Tuesday, 26 June 2012

Like a bull in a China shop

Neil Robertson just cannot get his game together in China.

The formidable Aussie is widely regarded as the main man to beat in the game this season but he was denied a quick start out of the blocks by Scotland's Jamie Burnett, who beat him 5-1 in the first round of the Wuxi Classic.

Picture by Monique Limbos
Defeat here is hardly terminal for the 2010 world champion, but it does bring his poor record in China to attention once more.

In his 13 ranking event visits to China since 2007, at the China Open, Shanghai Masters, World Open and now the Wuxi Classic, he's managed just one quarter-final and one semi-final; a disappointing return for a player of his great talent and who has enjoyed such success elsewhere.

In the same spell, six-time ranking event winner Robertson has lost five times in the first round and openly admits he struggles to produce his best when he touches down in snooker's most promising new nation.

It's difficult to judge exactly why Neil's performances are so pale in comparison to his success elsewhere, but I'd guess his preparations could be where the problem lies.

Robertson has had plenty of pre-tournament faux pas during his professional career and isn't renowned for his efficiency in the build-up to tournaments. Perhaps the combination of trying to get this right along with the effects of travel and different conditions at the venues is something that effects his game.

This, of course, is only a presumption. It could be that his poor form in China is simply playing on his mind.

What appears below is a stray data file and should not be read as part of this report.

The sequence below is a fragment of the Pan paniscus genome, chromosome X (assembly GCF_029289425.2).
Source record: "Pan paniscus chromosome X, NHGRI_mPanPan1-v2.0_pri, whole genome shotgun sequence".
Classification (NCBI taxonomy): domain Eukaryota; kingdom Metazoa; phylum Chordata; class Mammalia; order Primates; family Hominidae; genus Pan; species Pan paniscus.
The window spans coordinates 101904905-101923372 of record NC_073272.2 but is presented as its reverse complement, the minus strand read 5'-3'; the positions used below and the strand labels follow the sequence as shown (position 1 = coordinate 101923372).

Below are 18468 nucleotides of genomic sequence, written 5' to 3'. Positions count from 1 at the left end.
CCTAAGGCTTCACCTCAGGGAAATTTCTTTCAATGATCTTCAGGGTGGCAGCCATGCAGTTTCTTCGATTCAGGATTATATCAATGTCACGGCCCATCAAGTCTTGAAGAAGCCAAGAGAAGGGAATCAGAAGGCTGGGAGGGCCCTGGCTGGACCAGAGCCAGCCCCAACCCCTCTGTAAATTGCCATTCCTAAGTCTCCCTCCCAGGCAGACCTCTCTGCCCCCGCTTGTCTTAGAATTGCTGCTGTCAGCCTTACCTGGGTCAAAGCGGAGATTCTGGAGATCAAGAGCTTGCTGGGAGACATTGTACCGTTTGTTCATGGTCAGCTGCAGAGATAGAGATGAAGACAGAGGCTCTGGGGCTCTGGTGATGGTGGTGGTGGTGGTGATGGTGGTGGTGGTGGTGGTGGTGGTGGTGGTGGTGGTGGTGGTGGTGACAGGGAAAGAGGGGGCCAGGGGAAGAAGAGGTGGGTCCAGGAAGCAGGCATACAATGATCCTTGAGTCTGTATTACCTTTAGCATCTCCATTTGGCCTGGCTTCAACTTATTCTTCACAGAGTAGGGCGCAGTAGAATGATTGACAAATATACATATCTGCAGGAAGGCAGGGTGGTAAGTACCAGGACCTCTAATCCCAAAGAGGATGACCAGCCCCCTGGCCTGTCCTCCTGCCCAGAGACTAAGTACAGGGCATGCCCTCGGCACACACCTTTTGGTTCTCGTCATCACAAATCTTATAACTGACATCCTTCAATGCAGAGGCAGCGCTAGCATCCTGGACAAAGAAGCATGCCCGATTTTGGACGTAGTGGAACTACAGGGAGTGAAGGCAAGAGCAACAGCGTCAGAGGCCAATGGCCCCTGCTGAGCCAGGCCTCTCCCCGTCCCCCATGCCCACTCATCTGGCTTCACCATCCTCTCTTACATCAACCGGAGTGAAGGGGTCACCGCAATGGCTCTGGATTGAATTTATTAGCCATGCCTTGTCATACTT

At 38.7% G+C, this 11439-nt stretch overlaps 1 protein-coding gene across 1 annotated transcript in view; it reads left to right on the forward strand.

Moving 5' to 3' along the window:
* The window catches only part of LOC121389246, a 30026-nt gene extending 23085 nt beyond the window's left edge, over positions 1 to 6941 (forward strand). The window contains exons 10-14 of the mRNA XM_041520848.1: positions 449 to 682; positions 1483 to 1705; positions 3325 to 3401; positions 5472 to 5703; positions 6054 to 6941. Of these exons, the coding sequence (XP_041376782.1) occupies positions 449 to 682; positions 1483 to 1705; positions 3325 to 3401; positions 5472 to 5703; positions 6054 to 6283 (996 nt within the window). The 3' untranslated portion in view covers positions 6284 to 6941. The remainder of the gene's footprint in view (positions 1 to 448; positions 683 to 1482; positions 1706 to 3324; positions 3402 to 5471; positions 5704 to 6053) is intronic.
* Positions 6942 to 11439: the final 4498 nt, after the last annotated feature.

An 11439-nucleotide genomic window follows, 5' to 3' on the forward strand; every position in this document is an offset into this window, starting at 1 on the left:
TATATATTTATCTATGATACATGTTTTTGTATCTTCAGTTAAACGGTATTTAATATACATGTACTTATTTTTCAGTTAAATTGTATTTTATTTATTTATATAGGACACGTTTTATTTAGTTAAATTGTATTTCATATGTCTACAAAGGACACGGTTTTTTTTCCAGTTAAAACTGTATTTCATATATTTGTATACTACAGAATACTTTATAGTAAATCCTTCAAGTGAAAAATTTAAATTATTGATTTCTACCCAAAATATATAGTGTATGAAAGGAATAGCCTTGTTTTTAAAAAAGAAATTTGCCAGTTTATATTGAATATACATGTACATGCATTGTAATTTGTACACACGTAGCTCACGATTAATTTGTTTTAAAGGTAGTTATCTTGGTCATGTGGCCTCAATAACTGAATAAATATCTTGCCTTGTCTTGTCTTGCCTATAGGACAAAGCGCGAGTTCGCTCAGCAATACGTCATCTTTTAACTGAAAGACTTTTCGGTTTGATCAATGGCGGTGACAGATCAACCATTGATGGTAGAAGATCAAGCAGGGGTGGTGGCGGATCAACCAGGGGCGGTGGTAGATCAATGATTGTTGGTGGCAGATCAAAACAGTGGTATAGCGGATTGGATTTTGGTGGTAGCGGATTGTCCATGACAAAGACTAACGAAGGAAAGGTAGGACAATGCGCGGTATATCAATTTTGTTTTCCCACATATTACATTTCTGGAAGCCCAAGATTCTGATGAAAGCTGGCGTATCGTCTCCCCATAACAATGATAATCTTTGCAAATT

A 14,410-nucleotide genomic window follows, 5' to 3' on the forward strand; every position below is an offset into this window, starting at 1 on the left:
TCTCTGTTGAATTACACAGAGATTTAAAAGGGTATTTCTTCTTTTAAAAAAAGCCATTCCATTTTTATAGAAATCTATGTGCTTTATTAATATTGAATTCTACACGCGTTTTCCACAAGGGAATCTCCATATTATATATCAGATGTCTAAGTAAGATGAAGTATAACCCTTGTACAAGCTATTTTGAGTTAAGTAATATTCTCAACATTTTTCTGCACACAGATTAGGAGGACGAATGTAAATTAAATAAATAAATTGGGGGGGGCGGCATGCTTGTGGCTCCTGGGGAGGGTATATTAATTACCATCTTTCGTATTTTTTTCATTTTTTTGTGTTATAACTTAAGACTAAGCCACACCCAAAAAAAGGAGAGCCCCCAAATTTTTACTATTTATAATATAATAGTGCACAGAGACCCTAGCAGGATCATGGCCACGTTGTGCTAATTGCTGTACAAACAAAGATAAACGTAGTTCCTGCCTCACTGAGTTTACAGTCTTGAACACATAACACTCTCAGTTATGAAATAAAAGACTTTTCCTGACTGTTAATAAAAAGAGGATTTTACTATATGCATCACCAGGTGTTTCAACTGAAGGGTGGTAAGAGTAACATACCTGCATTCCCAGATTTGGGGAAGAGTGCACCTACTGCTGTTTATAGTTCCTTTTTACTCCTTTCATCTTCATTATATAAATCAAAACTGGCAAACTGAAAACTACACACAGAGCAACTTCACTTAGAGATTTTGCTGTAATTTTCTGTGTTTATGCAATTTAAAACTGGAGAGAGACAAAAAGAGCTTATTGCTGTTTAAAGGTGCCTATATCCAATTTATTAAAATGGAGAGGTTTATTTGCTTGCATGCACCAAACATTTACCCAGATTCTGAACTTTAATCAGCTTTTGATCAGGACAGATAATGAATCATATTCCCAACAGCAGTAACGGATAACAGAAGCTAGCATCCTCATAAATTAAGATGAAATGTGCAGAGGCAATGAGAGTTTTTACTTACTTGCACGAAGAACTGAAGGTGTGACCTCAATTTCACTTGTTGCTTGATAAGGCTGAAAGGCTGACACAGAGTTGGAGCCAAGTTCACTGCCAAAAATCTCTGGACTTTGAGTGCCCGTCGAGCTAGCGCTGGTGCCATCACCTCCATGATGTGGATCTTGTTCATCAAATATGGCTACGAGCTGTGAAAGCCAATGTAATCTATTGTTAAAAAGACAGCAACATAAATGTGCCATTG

But Robertson need not worry too much. He'll be keen to rectify his record here sooner rather than later as he strives to become one of the greats over the next few season but, by the same token, he's such a good player that I'd expect his bad fortune to turn. As for this season, it is still yet young and plenty of time remains for him to show us exactly what he's made of.

The Aussie wasn't the only one to stall today at the Wuxi Classic. Ding Junhui lost 5-2 to Mark Davis as the pressure of playing in front of his home crowd seemed to tell again.

The China star has often flattered to deceive in front of his own and there was arguably greater pressure on him today, as he's actually from Wuxi. This tournament was originally created because of him back in 2007. He's performed well at this particular tournament in previous years but may just have wanted it that little bit more now it's become a fully-fledged ranking event.

Ding will have plenty of other opportunities to wow his natives though, with another four major ranking events sceheduled for China this season.

Inconsistency has long plagued Ding though and his form in China could merely be down to his patchy form in general instead of pressure. Either way, he needs results anywhere this season with his place in the top 16 starting to come under pressure.

Among the other first round casualties was World Championship finalist Ali Carter. He lost 5-3 to Fergal O'Brien and will be disappointed not to kick on from his Crucible success.

The problem the Captain faces now is trying to get himself up for every tournament just as he did for the big one. That isn't easy.

Michael White endured ranking event heartache too. He lost 5-4 to 14-year-old Zhou Yuelong in the wildcard round as his debut ranking event appearance came grinding to an early halt. This is a cruel way for things to end for Michael after he fought so hard to get here in the first place. This again highlights why so many people are so staunchly against the wildcard rounds, but he shouldn't dwell on it too much.

I've had the pleasure of watching this young Welshman play on several occasions and he's impressed each and every time. He's a fine player who will be a force once he finds his feet and adapts to life on the bigger ranking event stages.

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